By Donald Liebenson
Kennedy Holmes was fortunate to have Jennifer Hudson as her coach on season 15 of The Voice. Holmes, a mere 13 years old when she galvanized all four coaches during the blind audition, emerged as the season’s front-runner (“I think she could win,” Blake Shelton was heard whispering to Hudson), only to finish fourth in the final voting. Her placement was sudden, shocking, and scandalous (and that’s only the s’s).
For Hudson, it must have felt like déjà vu—and this is where her unique perspective was invaluable to Holmes. This year marks the 15th anniversary of Hudson’s own sudden elimination from American Idol, a turn of events so wholly unexpected that Elton John took to social media to decry the result.
The advice she offered to Holmes? “As long as you have your talent, you always win,” Hudson shared in a phone interview with Ravinia. “That’s what I told myself when I was eliminated. I said [to her], ‘Let me be an example for you.’ It’s not always about winning; it’s about taking your opportunities. Everything leads to the next. I wanted to do American Idol for the experience, and look at the things I’ve gotten to do since.”
Just a few career highlights: First she rocked the boat as a Disney cruise ship performer, thereby setting a course for music superstardom. Then, following American Idol, she made an assured transition to feature films, earning an Academy Award for her screen debut in the plum role of Effie in the musical Dreamgirls. In 2008, she sang the National Anthem at the ceremony during which Barack Obama accepted the Democratic nomination for president, and four years later she serenaded the First Couple with Al Green’s “Let’s Stay Together” at his second inauguration. In 2009, she earned a Grammy Award for her self-titled first album.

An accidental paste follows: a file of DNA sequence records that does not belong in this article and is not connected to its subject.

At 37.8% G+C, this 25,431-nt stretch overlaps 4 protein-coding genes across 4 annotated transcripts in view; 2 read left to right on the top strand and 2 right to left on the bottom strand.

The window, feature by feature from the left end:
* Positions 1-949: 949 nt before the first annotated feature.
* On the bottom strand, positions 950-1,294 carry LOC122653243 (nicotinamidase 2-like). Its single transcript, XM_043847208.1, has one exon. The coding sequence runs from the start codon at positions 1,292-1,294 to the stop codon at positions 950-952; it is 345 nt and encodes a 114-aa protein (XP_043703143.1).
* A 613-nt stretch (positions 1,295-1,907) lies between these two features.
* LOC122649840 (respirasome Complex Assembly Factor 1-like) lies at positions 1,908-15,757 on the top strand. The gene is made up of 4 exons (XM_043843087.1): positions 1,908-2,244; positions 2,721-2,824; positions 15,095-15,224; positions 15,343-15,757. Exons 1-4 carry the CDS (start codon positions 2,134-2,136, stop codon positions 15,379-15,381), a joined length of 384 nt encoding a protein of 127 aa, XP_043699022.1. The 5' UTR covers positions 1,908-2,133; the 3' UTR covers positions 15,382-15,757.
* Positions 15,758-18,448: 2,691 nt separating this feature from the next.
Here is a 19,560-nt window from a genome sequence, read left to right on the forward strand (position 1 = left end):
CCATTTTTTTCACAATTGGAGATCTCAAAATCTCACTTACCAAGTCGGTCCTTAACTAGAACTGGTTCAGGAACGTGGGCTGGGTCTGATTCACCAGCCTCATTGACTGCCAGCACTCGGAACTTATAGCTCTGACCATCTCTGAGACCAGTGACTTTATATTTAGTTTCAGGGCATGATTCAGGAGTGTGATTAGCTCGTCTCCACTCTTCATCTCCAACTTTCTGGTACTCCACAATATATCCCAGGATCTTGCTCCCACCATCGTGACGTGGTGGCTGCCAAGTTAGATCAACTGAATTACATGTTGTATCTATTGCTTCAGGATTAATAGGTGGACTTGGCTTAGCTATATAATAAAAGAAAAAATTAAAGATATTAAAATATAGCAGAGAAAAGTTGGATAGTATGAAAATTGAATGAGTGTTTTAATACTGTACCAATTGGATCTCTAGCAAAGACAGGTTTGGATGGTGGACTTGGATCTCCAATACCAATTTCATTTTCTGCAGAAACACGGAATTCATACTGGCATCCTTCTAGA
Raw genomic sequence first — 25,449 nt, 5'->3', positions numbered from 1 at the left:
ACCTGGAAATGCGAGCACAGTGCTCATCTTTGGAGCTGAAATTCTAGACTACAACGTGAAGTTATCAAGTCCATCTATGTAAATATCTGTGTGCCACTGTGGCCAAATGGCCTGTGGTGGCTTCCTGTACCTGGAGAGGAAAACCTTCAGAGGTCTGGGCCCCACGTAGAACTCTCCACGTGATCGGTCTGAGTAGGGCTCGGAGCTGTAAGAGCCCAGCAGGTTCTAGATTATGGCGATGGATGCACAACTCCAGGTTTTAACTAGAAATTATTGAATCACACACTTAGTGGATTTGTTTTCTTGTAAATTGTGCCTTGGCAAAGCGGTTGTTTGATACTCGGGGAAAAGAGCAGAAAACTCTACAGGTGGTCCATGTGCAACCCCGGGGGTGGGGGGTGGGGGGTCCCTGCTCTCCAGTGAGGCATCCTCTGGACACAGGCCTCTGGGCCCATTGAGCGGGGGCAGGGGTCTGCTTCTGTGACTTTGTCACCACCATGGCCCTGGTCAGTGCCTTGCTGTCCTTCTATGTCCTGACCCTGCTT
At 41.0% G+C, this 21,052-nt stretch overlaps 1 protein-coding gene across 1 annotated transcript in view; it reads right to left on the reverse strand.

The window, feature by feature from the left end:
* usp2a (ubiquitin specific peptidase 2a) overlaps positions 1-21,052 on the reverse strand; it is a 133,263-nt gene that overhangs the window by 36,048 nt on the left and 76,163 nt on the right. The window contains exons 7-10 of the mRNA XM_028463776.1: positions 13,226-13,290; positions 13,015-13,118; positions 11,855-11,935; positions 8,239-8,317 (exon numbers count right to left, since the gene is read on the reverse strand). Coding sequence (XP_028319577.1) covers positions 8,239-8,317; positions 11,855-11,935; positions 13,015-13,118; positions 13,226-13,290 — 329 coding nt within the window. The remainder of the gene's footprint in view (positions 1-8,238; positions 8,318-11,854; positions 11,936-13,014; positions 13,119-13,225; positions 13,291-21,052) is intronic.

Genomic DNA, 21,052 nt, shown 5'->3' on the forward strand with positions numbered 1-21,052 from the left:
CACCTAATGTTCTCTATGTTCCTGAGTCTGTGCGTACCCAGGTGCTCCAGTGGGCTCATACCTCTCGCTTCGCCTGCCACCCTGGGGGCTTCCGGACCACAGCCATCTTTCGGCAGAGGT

In just the years since her Ravinia debut in 2011—“One of my favorite experiences performing onstage,” she said—she became a coach/mentor on the American and British incarnations of The Voice and has landed two hotly anticipated projects, an Aretha Franklin biopic (“I’m literally sitting at the piano right now practicing for the role,” she quipped) and the screen adaptation of Cats in which she will portray Grizabella. The film is scheduled for release this December.
Move over, “And I Am Telling You I’m Not Going,” Hudson’s signature Dreamgirls showstopper; “Memory” now looks to be a permanent part of Hudson’s repertoire. “I am so blessed to be associated with these legendary classic [Broadway] songs,” she said. “I love ‘Memory’; that’s probably what led me to perform with orchestras, which is my favorite way to perform.” The native Chicagoan may have a new favorite Ravinia experience after her July 14 return to the festival, as she is set to make her debut with her hometown’s—and the nation’s—premier ensemble, the Chicago Symphony Orchestra, as the headliner of the annual Gala Benefit Evening at Ravinia hosted by its Women’s Board.
The Aretha biopic brings Hudson full circle. She auditioned for American Idol singing Franklin’s “Share Your Love with Me.” In the ultimate honor, the Queen of Soul did share her love, selecting Hudson to portray her in the film before her death last year. (Hudson sang in tribute at her funeral.) She still cannot fully process this. After Dreamgirls, she said, she was asked constantly what she could do to top winning an Oscar on her first film in a role that huge. In terms of dream projects and challenging roles, she would respond that the thing that would come closest would be to play Aretha Franklin. “For that to be actually happening,” she began; overwhelmed, she couldn’t finish the sentence.
The two spoke many times over the decade, Hudson said—“weekly, actually.” They first met following Hudson’s Dreamgirls triumph, when it was floated that Hudson should one day portray Franklin onscreen. Hudson recalled with a laugh, “She said, ‘You’re going to win an Oscar for playing me, right?’ I said that I would do my best. And she said, ‘Are you shy?’ I said, ‘I am when I’m talking to Aretha Franklin.’ ”
Hudson’s own life story would make for a truly inspirational biopic. But who else could play her? “Maybe one day that story will be told,” she said. “I haven’t had a chance to think about it.”
But when reflecting on her career and her lifelong passion for singing, she offers what would be a good title: “There was no Plan B.” “I come from a host of singers,” she continued. “I was pretty much born into it. My grandmother was the soloist in church choirs. She always said she never wanted to be famous because you had to sing when you didn’t feel like it. I told her, ‘Sometimes, Grandma, I can appreciate that.’ ”